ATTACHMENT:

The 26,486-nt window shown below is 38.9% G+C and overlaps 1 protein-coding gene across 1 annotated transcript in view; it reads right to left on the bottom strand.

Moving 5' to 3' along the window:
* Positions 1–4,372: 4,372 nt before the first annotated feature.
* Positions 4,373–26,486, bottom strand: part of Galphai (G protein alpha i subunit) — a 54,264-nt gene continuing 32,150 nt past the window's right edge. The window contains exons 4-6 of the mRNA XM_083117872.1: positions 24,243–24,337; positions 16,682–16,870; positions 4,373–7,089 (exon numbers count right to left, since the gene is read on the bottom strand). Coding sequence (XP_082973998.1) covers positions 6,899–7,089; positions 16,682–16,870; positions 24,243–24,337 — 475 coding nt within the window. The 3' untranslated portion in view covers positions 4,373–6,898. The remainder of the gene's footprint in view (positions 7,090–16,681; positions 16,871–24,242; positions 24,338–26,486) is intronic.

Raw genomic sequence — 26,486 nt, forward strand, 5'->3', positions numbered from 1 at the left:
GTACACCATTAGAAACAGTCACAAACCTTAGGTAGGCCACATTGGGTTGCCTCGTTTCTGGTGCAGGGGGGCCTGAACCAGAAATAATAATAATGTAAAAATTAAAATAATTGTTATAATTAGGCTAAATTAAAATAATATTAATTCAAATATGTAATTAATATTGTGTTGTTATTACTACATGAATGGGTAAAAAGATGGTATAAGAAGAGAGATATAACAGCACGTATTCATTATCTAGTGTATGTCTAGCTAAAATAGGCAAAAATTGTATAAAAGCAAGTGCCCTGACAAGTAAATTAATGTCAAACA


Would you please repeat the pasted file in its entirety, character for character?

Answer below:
The 26,486-nt window shown below is 38.9% G+C and overlaps 1 protein-coding gene across 1 annotated transcript in view; it reads right to left on the bottom strand.

Moving 5' to 3' along the window:
* Positions 1–4,372: 4,372 nt before the first annotated feature.
* Positions 4,373–26,486, bottom strand: part of Galphai (G protein alpha i subunit) — a 54,264-nt gene continuing 32,150 nt past the window's right edge. The window contains exons 4-6 of the mRNA XM_083117872.1: positions 24,243–24,337; positions 16,682–16,870; positions 4,373–7,089 (exon numbers count right to left, since the gene is read on the bottom strand). Coding sequence (XP_082973998.1) covers positions 6,899–7,089; positions 16,682–16,870; positions 24,243–24,337 — 475 coding nt within the window. The 3' untranslated portion in view covers positions 4,373–6,898. The remainder of the gene's footprint in view (positions 7,090–16,681; positions 16,871–24,242; positions 24,338–26,486) is intronic.

Raw genomic sequence — 26,486 nt, forward strand, 5'->3', positions numbered from 1 at the left:
GTACACCATTAGAAACAGTCACAAACCTTAGGTAGGCCACATTGGGTTGCCTCGTTTCTGGTGCAGGGGGGCCTGAACCAGAAATAATAATAATGTAAAAATTAAAATAATTGTTATAATTAGGCTAAATTAAAATAATATTAATTCAAATATGTAATTAATATTGTGTTGTTATTACTACATGAATGGGTAAAAAGATGGTATAAGAAGAGAGATATAACAGCACGTATTCATTATCTAGTGTATGTCTAGCTAAAATAGGCAAAAATTGTATAAAAGCAAGTGCCCTGACAAGTAAATTAATGTCAAACA